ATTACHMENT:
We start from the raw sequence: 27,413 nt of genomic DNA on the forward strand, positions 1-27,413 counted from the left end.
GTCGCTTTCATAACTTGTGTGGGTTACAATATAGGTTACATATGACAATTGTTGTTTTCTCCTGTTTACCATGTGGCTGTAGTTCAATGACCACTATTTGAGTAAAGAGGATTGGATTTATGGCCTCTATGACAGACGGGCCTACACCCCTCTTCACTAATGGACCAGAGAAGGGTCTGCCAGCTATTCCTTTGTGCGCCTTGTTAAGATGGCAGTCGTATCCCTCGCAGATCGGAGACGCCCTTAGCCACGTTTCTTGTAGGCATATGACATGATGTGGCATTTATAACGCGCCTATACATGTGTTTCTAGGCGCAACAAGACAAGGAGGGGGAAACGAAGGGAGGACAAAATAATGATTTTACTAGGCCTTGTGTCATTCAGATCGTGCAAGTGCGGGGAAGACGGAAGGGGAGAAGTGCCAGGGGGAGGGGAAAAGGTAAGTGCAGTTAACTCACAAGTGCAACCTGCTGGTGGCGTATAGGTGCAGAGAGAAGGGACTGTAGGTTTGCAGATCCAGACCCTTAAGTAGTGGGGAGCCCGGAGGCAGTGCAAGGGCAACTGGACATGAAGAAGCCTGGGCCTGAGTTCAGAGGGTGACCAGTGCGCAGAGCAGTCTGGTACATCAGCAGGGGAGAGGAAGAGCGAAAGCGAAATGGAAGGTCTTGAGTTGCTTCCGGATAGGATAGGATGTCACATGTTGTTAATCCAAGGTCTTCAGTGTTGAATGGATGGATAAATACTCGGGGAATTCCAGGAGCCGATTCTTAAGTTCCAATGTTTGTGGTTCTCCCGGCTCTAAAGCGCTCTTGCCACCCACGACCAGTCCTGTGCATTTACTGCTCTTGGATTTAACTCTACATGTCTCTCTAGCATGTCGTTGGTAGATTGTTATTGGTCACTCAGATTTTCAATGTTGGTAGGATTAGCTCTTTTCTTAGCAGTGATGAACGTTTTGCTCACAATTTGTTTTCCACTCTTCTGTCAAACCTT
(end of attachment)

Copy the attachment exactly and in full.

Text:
We start from the raw sequence: 27,413 nt of genomic DNA on the forward strand, positions 1-27,413 counted from the left end.
GTCGCTTTCATAACTTGTGTGGGTTACAATATAGGTTACATATGACAATTGTTGTTTTCTCCTGTTTACCATGTGGCTGTAGTTCAATGACCACTATTTGAGTAAAGAGGATTGGATTTATGGCCTCTATGACAGACGGGCCTACACCCCTCTTCACTAATGGACCAGAGAAGGGTCTGCCAGCTATTCCTTTGTGCGCCTTGTTAAGATGGCAGTCGTATCCCTCGCAGATCGGAGACGCCCTTAGCCACGTTTCTTGTAGGCATATGACATGATGTGGCATTTATAACGCGCCTATACATGTGTTTCTAGGCGCAACAAGACAAGGAGGGGGAAACGAAGGGAGGACAAAATAATGATTTTACTAGGCCTTGTGTCATTCAGATCGTGCAAGTGCGGGGAAGACGGAAGGGGAGAAGTGCCAGGGGGAGGGGAAAAGGTAAGTGCAGTTAACTCACAAGTGCAACCTGCTGGTGGCGTATAGGTGCAGAGAGAAGGGACTGTAGGTTTGCAGATCCAGACCCTTAAGTAGTGGGGAGCCCGGAGGCAGTGCAAGGGCAACTGGACATGAAGAAGCCTGGGCCTGAGTTCAGAGGGTGACCAGTGCGCAGAGCAGTCTGGTACATCAGCAGGGGAGAGGAAGAGCGAAAGCGAAATGGAAGGTCTTGAGTTGCTTCCGGATAGGATAGGATGTCACATGTTGTTAATCCAAGGTCTTCAGTGTTGAATGGATGGATAAATACTCGGGGAATTCCAGGAGCCGATTCTTAAGTTCCAATGTTTGTGGTTCTCCCGGCTCTAAAGCGCTCTTGCCACCCACGACCAGTCCTGTGCATTTACTGCTCTTGGATTTAACTCTACATGTCTCTCTAGCATGTCGTTGGTAGATTGTTATTGGTCACTCAGATTTTCAATGTTGGTAGGATTAGCTCTTTTCTTAGCAGTGATGAACGTTTTGCTCACAATTTGTTTTCCACTCTTCTGTCAAACCTT